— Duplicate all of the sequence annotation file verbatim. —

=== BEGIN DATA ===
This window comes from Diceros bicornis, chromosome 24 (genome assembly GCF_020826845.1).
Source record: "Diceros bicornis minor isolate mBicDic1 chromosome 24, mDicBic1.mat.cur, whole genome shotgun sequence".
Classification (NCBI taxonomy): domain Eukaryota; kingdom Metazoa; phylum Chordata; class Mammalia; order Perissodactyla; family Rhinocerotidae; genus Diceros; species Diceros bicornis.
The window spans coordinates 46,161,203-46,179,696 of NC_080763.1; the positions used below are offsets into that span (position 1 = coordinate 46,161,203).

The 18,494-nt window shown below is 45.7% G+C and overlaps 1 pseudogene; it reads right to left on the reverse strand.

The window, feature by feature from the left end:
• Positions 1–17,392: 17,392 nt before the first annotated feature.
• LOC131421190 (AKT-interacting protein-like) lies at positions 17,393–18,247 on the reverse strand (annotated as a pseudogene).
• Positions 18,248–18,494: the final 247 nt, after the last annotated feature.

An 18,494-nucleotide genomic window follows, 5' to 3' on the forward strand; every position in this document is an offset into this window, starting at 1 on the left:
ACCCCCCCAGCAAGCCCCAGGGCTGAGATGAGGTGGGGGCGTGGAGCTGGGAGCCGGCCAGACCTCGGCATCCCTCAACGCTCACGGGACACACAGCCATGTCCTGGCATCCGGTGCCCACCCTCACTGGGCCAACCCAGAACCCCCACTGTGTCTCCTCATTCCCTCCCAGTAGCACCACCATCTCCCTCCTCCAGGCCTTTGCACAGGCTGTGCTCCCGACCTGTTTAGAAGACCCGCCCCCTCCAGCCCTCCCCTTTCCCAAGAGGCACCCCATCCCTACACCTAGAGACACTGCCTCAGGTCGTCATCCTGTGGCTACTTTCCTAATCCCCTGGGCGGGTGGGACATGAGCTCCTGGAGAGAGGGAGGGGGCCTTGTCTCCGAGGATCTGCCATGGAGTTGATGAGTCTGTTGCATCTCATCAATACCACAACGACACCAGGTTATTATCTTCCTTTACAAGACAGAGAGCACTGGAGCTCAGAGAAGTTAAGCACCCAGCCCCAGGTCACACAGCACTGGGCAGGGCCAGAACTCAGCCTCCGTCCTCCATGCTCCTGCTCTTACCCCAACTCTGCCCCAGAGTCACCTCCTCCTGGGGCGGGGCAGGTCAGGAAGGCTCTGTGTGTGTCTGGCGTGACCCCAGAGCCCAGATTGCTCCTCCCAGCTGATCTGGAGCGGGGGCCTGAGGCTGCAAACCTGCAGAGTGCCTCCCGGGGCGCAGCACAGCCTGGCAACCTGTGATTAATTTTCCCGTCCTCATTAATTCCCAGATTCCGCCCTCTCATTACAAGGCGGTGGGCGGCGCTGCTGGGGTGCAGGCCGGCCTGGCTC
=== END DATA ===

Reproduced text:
This window comes from Diceros bicornis, chromosome 24 (genome assembly GCF_020826845.1).
Source record: "Diceros bicornis minor isolate mBicDic1 chromosome 24, mDicBic1.mat.cur, whole genome shotgun sequence".
Classification (NCBI taxonomy): domain Eukaryota; kingdom Metazoa; phylum Chordata; class Mammalia; order Perissodactyla; family Rhinocerotidae; genus Diceros; species Diceros bicornis.
The window spans coordinates 46,161,203-46,179,696 of NC_080763.1; the positions used below are offsets into that span (position 1 = coordinate 46,161,203).

The 18,494-nt window shown below is 45.7% G+C and overlaps 1 pseudogene; it reads right to left on the reverse strand.

The window, feature by feature from the left end:
• Positions 1–17,392: 17,392 nt before the first annotated feature.
• LOC131421190 (AKT-interacting protein-like) lies at positions 17,393–18,247 on the reverse strand (annotated as a pseudogene).
• Positions 18,248–18,494: the final 247 nt, after the last annotated feature.

An 18,494-nucleotide genomic window follows, 5' to 3' on the forward strand; every position in this document is an offset into this window, starting at 1 on the left:
ACCCCCCCAGCAAGCCCCAGGGCTGAGATGAGGTGGGGGCGTGGAGCTGGGAGCCGGCCAGACCTCGGCATCCCTCAACGCTCACGGGACACACAGCCATGTCCTGGCATCCGGTGCCCACCCTCACTGGGCCAACCCAGAACCCCCACTGTGTCTCCTCATTCCCTCCCAGTAGCACCACCATCTCCCTCCTCCAGGCCTTTGCACAGGCTGTGCTCCCGACCTGTTTAGAAGACCCGCCCCCTCCAGCCCTCCCCTTTCCCAAGAGGCACCCCATCCCTACACCTAGAGACACTGCCTCAGGTCGTCATCCTGTGGCTACTTTCCTAATCCCCTGGGCGGGTGGGACATGAGCTCCTGGAGAGAGGGAGGGGGCCTTGTCTCCGAGGATCTGCCATGGAGTTGATGAGTCTGTTGCATCTCATCAATACCACAACGACACCAGGTTATTATCTTCCTTTACAAGACAGAGAGCACTGGAGCTCAGAGAAGTTAAGCACCCAGCCCCAGGTCACACAGCACTGGGCAGGGCCAGAACTCAGCCTCCGTCCTCCATGCTCCTGCTCTTACCCCAACTCTGCCCCAGAGTCACCTCCTCCTGGGGCGGGGCAGGTCAGGAAGGCTCTGTGTGTGTCTGGCGTGACCCCAGAGCCCAGATTGCTCCTCCCAGCTGATCTGGAGCGGGGGCCTGAGGCTGCAAACCTGCAGAGTGCCTCCCGGGGCGCAGCACAGCCTGGCAACCTGTGATTAATTTTCCCGTCCTCATTAATTCCCAGATTCCGCCCTCTCATTACAAGGCGGTGGGCGGCGCTGCTGGGGTGCAGGCCGGCCTGGCTC